Labor Unions, Part I

By Brad Thomason, CPA

 

Union labor has been in the news a lot this year.  We’ve seen government workers protesting and causing work stoppages, pro athletes from multiple sports engaged in nasty, public feuds, and newly emboldened auto workers coming back to the table to demand a bigger share of the winnings now that car makers are apparently out of their respective black holes.  Seemed like a good time to look at the concept of union labor itself.

Labor unions came along of course in response to poor wages and working conditions that were prevalent back in the heyday of the industrial age.  They were latter-day versions of even older guilds, and through the various evolutions of the business world over the past couple of centuries they too have changed in an effort to keep up with the times and remain relevant.

What always comes to my mind when the topic of labor unions comes up is the exchange between value and payment, that basic building block of commerce.  In fact, in many different venues over the years I have stated that there really is only one business in the entire world: taking to market something that is valuable and getting paid more for it than it cost you to get it there.  To me, the clearest lens to use to try to learn something about union labor is this value-delivered/cost-demanded construct.  I’ll tell you a quick story that follows those lines.

Some years ago I was standing outside one cold morning at some sort of industrial site up in (I think) Michigan.  I don’t recall exactly why I was there, what the project was, or even the type of facility (although I’m thinking it may have been a power plant).  What I do recall is that there was a loaded flat bed truck with some piece of equipment sitting on the trailer, and the whole project was temporarily shut down because the fork lift driver who was supposed to unload the truck was not there yet.  Half a dozen guys probably, just standing around.  In the crowd were other equipment operators, but no designated fork lift driver.  At some point I asked the seemingly innocent question, “Can’t one of you guys just drive the lift and get the show on the road?”  Based on the reaction you would have thought I had just proposed lighting someone on fire.

I guess to fully round out the story I should tell you that my dad was a contractor and I used to work for him as a teenager, both in the warehouse and on jobs.  By the time I could drive a car, I could drive a fork lift too.  It’s not that hard.  So I’m standing there with this group of guys, whom I bet just about all of them knew how to operate the lift – me included – but nobody is moving.  Finally, a crane operator explains to me that no one on the job is allowed to do the other guy’s job because it’s not what they were hired for.  Each must play his own role.  So as the result of what seemed like a pretty arbitrary rule to me, and entire job was shut down and the clock was running on a very expensive crew of workers who were doing nothing, just because some guy overslept.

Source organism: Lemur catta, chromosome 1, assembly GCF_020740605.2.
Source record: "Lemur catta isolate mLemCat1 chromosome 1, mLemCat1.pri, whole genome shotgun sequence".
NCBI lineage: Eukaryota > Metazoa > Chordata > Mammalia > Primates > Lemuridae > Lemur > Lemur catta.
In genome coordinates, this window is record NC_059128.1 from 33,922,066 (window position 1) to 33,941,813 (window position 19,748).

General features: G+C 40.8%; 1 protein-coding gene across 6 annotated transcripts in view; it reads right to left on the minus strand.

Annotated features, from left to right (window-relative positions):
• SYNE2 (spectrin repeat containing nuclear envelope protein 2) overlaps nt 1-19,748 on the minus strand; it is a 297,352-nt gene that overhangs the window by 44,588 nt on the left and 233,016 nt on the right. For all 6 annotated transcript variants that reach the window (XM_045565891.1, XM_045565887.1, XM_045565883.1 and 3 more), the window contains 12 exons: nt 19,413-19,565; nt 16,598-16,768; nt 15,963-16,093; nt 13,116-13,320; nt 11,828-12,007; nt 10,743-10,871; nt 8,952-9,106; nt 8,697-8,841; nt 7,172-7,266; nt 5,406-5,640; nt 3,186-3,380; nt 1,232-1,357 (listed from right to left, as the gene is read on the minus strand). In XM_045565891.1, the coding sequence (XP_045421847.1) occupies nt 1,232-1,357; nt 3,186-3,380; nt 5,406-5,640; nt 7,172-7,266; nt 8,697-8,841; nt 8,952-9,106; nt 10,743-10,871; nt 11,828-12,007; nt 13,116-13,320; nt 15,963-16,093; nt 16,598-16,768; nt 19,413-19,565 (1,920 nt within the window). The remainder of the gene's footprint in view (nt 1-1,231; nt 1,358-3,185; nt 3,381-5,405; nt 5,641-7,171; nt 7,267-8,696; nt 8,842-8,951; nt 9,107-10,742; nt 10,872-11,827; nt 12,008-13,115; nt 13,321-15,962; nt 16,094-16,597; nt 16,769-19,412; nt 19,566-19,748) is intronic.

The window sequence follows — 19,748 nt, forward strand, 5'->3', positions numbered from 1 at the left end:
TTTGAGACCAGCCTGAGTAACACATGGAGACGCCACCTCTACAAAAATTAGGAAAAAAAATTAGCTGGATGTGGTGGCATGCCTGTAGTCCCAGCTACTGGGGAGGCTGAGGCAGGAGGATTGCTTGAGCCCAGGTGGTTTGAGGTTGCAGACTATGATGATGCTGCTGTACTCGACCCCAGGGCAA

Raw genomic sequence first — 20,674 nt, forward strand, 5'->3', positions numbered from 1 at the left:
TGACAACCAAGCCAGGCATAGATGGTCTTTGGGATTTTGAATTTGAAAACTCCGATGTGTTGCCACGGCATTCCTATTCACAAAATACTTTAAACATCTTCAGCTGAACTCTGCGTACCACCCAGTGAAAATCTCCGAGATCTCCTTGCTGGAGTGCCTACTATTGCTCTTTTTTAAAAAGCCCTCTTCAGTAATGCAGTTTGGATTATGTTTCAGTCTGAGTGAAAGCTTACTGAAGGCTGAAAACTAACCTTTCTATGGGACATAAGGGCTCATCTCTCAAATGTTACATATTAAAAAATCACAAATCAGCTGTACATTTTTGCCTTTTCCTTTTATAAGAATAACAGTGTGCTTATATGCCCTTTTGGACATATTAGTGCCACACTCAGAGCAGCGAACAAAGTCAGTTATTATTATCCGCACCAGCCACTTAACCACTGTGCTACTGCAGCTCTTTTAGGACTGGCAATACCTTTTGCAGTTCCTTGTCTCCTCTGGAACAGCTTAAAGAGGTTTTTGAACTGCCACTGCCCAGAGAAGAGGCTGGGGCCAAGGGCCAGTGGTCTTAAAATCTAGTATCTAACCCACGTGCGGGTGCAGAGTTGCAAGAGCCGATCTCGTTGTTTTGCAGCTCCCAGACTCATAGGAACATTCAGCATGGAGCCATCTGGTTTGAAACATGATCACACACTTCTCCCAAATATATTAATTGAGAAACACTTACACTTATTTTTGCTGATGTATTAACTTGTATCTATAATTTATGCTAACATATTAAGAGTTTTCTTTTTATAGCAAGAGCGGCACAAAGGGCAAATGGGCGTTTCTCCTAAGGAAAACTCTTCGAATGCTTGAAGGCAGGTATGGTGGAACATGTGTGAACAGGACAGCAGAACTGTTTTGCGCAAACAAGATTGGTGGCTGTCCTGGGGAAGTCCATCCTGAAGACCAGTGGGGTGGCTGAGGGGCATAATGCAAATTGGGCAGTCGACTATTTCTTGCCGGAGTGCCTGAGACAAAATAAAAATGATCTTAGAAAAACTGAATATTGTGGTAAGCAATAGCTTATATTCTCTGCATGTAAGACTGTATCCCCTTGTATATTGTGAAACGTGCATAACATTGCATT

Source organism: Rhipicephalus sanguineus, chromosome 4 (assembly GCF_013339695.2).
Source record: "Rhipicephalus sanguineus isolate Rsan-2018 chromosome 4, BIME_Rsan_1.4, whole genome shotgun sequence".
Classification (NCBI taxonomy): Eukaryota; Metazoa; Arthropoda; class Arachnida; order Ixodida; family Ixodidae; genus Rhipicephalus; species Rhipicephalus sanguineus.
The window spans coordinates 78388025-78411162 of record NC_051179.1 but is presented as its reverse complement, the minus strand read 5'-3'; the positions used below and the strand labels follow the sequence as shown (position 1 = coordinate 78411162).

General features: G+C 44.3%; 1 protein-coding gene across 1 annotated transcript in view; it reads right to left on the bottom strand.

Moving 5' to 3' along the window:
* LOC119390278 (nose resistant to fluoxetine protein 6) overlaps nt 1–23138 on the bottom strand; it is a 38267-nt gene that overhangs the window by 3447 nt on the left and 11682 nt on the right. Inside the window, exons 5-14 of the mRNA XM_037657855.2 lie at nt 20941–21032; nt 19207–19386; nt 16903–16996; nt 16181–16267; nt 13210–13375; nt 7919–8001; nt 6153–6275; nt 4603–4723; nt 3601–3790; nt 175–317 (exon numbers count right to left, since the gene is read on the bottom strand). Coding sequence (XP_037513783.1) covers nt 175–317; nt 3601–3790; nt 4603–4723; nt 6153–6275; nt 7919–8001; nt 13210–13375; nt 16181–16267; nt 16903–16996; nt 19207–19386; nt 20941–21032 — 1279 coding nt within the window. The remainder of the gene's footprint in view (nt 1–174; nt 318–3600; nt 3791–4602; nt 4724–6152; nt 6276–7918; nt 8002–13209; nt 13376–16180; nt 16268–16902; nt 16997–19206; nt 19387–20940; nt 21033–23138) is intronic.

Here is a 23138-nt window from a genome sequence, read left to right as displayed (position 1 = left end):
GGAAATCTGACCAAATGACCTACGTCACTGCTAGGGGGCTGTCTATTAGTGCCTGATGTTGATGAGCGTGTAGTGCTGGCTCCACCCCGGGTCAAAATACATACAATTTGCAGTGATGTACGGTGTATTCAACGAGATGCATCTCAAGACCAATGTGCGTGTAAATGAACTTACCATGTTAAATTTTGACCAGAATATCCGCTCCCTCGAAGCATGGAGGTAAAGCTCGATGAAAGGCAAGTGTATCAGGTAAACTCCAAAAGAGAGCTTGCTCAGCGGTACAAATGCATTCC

I was intrigued.  I asked more questions.  Came to learn that a union fork lift guy in that setting made something like $35 an hour.  That’s $70,000 a year.  For driving a fork lift.  This was all the more astounding to me since I had spent my formative years doing it for $5 an hour.  I also found out that the crane driver was a creature of higher residence on the union food chain, a crane legitimately being a more complex piece of machinery to run.  Ticket on that ran about $55 an hour, as I recall.  Driving a fork lift would have been the equipment operator’s version of slumming, it seems.

So here’s the question: is there any way in the world that a union fork lift driver can deliver $70,000 of value to the market place for doing a job that in a non-union shop would go for a fraction of that amount?

If not, then the union is violating that basic rule of commerce: demanding more in payment than the value delivered.  Which I think tells you a lot about why labor unions are regarded the way they are.  And what about the waste created by those other guys standing around (at even higher rates) to make it possible to follow the “rules?”  Just makes it that much worse, you know?

Labor unions came about because employers did not want to pay a fair wage for value delivered.  The great irony is that in many instance labor unions evolved into organizations that were bent on demanding more for what they delivered than it was worth.  Both sides of the problem sprang from violation of the same principle.

The discussion about union labor has become very ugly, and has turned to the qualitative topic of whether or not workers “deserve” to be able to earn a living.  But that branch of the debate ignores what to me is the more important part of matter, the quantitative question of whether or not the value delivered is sufficient to fairly support the payment demanded.  Because if it isn’t, you have a structural defect that is going to lead to problems.

Is there really anything else to talk about?  If you don’t deliver a value that’s consistent with the price you demand, is it really a surprise that sooner or later the market will reject the offer?

Understand that I’m not really trying to opine one way or the other about all of the baggage associated with the union labor phenomenon.  I’m just asking the basic question of whether or not the exchange is commercially reasonable.  I for one have never wanted to be on the wrong side of a commercially unreasonable value proposition.  I know where it leads to.  Obviously there are others who see it a different way; I’ve just never been able to understand exactly how they got to the conclusion.

In our next installment we’ll take a look at union labor in areas other than strict commerce, like the arts and sports.

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